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  Dell XPS R350 A Look Inside - Review
by: Larry Mingus Published: March 31, 1999

After months of being on hold because of massive site HTML repairs, finally I got around to posting this tiny blurb of a review on a sweet Dell system.

This is not a performance review, it's more a pictorial and quality overview, the only way to do a true quality review is to review the system after a year or so and see how well it held up.  On the other hand, it is does not take a year of use to notice quality features. You can find many performance reviews of Dell systems but rarely do you get a chance to peek inside and see what's under the hood.  I am hoping that this article will dispel some of the myths floating around that all OEM systems use proprietary and non-standard parts.

Times are changing, for years the only way to have the latest and greatest technology was to select all the parts and build it yourself.  I used to build custom systems for my clients, not so anymore.  For quite some time I have directed most of my clients to either Dell, Gateway, Micron, or one of the other industry leaders.  Dell has been leading the pack lately, offering some very good deals.  Take this Dell XPS R350 for example:

  • Intel P2-350
  • 128MB PC100 ECC SDRAM
  • 13.6GB Maxtor hard drive
  • STB 4400 TNT 16MB video card
  • 19 inch Phillips Magnavox monitor
  • Turtle Beach Montego II A3D sound card
  • 40x CD-ROM
  • USR 56K Voice/Fax modem
  • Microsoft Office - Small Business
  • Altec Lansing ACS-295 Speakers
  • Three year ON SITE warranty

Price as configured: October 12, 1998 $2355.00

Price as of March 9, 1999 with Intel P2-400 and 12.9GB drive all other components the same. $2220.00

This system would satisfy the majority of most gamers let alone be used as a business machine as it will be. Dell, beat out Gateway on this sale by offering a non-integrated motherboard option, the STB 4400 TNT video card, and a very capable non-integrated sound card option of the Turtle Beach Montego II A3D II. Not to forget the great sounding Altec Lansing ACS-295 speakers. Gateway did not offer one system that did not have sound and/or video integrated into the motherboard. This seems to be a growing trend among OEM manufacturers, I just can't go along with it though. With the fast pace of 3D graphics cards these days even if the motherboard came with integrated NVidia TNT it would be outdated within six months. With a non-integrated video card at least you can move it to another system or sell it to someone that can use it. The option to sell the card or use it in another system sure beats disabling it on a motherboard.

I have setup a number of Dell machines in the past but never really dug into one like I did this time. I was very impressed with this machine. If you have read my cooling projects you know that I have been working on ways to lower case noise and improve cooling. Well, let me tell you, this Dell is one quite and cool running machine. I guess the reason I noticed this, is because I had the system in house for three days to take the photos (Thank you Jerry). Normally, I go on site to do setups and with everything going on around you, you just don't notice little details like NOISE. ;)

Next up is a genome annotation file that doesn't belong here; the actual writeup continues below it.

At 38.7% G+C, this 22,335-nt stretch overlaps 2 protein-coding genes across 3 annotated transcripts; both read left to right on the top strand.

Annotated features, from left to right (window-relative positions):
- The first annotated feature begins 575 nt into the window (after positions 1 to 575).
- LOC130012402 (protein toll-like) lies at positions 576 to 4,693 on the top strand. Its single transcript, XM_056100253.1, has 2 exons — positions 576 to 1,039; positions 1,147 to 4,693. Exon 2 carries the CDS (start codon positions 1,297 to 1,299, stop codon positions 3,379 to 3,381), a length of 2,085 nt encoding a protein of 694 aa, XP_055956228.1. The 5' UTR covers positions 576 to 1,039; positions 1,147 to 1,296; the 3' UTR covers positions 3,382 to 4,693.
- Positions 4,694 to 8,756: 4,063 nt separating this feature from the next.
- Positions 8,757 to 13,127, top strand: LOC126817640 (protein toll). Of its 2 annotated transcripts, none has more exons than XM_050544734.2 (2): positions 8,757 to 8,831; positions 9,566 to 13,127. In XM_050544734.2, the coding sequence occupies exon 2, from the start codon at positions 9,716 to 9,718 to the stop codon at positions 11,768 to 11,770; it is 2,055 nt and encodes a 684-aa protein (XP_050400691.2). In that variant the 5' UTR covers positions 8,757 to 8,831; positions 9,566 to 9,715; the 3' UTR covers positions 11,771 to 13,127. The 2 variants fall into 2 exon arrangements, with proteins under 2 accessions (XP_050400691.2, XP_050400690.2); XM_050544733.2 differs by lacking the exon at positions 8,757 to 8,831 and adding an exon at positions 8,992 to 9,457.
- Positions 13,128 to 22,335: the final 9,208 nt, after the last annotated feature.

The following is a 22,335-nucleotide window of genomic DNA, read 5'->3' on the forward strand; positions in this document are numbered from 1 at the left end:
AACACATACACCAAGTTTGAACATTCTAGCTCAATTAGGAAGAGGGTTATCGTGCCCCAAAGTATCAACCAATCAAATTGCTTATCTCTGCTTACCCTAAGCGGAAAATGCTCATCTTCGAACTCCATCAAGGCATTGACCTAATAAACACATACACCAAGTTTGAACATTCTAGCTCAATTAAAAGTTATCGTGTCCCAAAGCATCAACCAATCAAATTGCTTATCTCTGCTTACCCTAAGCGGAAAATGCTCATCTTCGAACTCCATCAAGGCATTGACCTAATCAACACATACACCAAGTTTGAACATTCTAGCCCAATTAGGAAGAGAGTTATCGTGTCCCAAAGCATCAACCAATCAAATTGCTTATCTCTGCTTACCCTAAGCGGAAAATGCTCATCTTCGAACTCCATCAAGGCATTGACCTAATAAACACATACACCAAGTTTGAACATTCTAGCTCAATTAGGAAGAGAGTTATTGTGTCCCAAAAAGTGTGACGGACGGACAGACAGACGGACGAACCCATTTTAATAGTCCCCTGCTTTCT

The Dell case fans are unbelievably quite. Here I was, so happy with my Enlight case after I added the sound proofing, which cut the original noise in the Enlight by over half. Then along comes this Dell that puts out 1/2 the noise of my modified what I consider quiet Enlight. So I am back to the drawing board to work some more on the case cooling projects.

Click on any photo for a larger view.

Just in case your interested, all photos in this article were taken with a Kodak DVC-323 USB Web Cam.

Photo Dell  Heatsink Front (7184 bytes) Noise is just the beginning, another surprise... cooling. When I opened the Dell case to do the photos, I was immediately drawn to the overly large CPU heat sink which had no fan attached, instead a 4 inch case fan mounted on the back of the case is used to aid in cooling the CPU. Of course I wasn't going to miss this opportunity to monitor a few temperatures while I was at it. The big surprise... the highest temp in three days was 93 degrees Fahrenheit. The temp hovered around 83F to 89F degrees even with the case cover on (room temp 78F to 80F).


Photo Dell Heatsink Back (5240 bytes) This system is a case in point that you don't have to have three turbo fans on your CPU heatsink with an additional 6 case fans blowing and sucking more dust than a Hoover vacuum cleaner. I would love to see more after market cooling solution companies take this approach. Why is it in the after market all we seem to see are multiple fan solutions or radical peliter coolers? Hmm $$$ In my opinion, Intel is the one who messed up in the design of the ATX case. Yes the ATX case is a big improvement over the AT case, but certainly not an improvement in the cooling department. Maybe I will live long enough to own a desktop computer that doesn't need any fans. Okay, I am done ranting for now.